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Photographer Asks to Buy a Print of His Own Photo from the Guy Who Stole It

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When photographer Steve Arklay discovered his photo on someone else’s Instagram account, posted without credit or permission, he didn’t send a takedown request. Instead, he started a dialogue with the photo thief, trying to buy a print of his own photograph.

This has to be one of the stranger copyright infringement stories we’ve heard, and it starts on Instagram where the Australia-based Arklay first found his photo of King Island, posted without credit or permission. It had been featured with permission as Swellnet‘s wave of the day back in 2015, which is probably how the thief got his hands on the image.

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So far this story is, sadly, nothing new. And neither is what Steve found next. After a bit of research he found his photo on the offending “photographer’s” Facebook page, watermarked by the other guy, and available for sale:

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This is usually the part where Arklay is supposed to get really angry, post a comment on the photo, and the story ends there. But Arklay’s curiosity got the best of him, so he sent the photo stealer this message instead:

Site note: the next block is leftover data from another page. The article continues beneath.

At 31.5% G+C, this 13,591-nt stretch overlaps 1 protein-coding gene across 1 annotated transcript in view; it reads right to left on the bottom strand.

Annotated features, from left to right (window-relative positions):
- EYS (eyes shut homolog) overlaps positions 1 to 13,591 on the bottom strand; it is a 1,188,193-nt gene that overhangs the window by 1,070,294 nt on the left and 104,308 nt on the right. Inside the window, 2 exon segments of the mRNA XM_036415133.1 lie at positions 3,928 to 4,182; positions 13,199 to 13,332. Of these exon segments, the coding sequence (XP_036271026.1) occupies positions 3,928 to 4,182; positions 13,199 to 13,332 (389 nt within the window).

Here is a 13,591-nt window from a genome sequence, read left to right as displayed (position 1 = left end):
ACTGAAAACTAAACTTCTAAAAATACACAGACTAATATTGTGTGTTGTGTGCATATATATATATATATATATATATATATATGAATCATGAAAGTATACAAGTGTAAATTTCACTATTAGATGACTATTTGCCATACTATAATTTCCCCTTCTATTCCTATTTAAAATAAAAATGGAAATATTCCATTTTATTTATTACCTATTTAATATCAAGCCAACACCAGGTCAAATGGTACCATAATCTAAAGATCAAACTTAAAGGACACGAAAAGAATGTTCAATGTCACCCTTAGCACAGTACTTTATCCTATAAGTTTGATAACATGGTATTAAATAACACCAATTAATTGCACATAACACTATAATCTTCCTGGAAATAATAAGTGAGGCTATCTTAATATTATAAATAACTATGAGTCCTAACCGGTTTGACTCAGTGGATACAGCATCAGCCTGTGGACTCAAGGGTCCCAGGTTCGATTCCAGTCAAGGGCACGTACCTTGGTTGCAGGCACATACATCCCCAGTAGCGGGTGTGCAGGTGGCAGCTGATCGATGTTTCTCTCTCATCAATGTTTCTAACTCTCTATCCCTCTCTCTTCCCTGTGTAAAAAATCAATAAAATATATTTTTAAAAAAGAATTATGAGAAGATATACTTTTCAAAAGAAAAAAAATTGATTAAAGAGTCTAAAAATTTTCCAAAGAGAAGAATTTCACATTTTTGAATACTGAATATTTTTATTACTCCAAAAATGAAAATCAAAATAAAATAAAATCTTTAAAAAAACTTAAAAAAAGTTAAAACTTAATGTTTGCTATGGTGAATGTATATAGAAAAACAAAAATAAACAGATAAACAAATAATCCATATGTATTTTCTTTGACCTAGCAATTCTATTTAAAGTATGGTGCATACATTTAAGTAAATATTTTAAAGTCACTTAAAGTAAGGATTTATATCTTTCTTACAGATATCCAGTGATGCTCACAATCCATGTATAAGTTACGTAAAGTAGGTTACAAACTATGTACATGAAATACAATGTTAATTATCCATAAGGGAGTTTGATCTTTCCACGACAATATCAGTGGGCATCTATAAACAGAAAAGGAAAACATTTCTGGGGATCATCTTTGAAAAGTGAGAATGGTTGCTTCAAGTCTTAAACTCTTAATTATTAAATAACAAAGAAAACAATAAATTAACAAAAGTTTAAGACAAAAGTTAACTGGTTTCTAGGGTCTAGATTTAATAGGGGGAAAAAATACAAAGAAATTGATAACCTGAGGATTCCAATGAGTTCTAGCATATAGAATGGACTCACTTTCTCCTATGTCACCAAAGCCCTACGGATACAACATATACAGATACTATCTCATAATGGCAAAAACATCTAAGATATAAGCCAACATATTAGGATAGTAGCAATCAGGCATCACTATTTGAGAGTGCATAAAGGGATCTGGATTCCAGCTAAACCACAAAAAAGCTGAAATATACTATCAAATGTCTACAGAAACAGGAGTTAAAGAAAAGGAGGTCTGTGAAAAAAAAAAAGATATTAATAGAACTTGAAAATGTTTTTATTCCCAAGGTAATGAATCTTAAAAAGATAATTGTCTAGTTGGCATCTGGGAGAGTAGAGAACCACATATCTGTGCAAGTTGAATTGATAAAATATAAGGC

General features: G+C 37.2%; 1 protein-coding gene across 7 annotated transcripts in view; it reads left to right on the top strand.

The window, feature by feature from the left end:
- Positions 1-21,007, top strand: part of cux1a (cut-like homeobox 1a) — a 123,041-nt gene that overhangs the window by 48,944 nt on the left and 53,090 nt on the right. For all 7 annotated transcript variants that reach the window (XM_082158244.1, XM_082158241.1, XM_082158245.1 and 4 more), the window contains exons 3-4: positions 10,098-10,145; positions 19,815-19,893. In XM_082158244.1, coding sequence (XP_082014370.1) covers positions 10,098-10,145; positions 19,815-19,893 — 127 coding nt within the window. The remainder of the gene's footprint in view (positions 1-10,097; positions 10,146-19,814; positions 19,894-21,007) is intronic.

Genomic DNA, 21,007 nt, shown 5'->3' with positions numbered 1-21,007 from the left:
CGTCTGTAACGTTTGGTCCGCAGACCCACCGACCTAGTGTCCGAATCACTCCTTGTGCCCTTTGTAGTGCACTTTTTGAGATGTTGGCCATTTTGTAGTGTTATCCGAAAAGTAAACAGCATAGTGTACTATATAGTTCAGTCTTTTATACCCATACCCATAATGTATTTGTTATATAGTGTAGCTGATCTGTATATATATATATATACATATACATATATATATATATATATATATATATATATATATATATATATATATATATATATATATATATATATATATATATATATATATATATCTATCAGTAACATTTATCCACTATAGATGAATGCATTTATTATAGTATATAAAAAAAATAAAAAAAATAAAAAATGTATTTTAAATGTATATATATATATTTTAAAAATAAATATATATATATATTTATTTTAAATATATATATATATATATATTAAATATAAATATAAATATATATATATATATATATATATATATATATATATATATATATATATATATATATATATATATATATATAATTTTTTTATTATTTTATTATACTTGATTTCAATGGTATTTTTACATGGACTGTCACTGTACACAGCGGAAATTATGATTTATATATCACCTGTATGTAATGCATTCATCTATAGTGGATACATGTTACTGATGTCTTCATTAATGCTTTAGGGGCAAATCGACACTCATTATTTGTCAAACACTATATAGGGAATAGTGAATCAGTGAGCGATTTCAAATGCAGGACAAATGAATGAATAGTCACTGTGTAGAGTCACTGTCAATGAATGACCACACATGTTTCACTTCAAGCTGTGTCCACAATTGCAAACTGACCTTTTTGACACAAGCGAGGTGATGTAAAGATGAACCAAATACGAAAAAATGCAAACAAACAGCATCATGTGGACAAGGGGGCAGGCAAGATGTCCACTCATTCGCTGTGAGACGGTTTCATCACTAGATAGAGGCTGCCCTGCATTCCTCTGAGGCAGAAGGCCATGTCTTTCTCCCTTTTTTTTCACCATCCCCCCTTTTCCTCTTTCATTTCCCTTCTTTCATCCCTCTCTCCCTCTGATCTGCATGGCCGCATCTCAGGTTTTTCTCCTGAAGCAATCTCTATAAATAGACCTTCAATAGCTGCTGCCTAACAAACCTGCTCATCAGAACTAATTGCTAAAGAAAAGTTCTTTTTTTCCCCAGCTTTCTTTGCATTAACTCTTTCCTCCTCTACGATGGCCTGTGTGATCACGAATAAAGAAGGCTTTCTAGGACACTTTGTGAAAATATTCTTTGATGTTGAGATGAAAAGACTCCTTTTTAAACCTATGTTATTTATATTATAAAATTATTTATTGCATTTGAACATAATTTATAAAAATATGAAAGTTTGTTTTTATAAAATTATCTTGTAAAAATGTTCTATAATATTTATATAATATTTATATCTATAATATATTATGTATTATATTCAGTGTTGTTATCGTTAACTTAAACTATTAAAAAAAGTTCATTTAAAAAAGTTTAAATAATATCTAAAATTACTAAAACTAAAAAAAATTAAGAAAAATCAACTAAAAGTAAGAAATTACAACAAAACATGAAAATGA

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Obviously it would be impossible to print a stolen, low-res Instagram image at that size. Since Arklay was pretty confident the photo stealer didn’t have the original, he wasn’t surprised when he received the reply below, but he kept pushing to see how far he could take it.

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This is where the conversation broke down. Steve sent the “photographer” his information and, upon seeing the name of the real photographer this person had stolen from, he took down all the offending images and stopped all communication.

It was certainly just as effective (if not more so) than a DMCA notice, and probably a bit more fun. For his part, Steve says that he wasn’t trying to entrap the guy or build up sufficient evidence to pursue legal action. He was just satisfying his curiosity.

But the question remains: how much money did this person make by selling Steve’s work? Maybe legal action wouldn’t have been such a bad idea.

To see more of Steve’s work, be sure to visit his website and show him some love on Facebook and Instagram.


Image credits: Photos and screenshots by Steve Arklay and used with permission.

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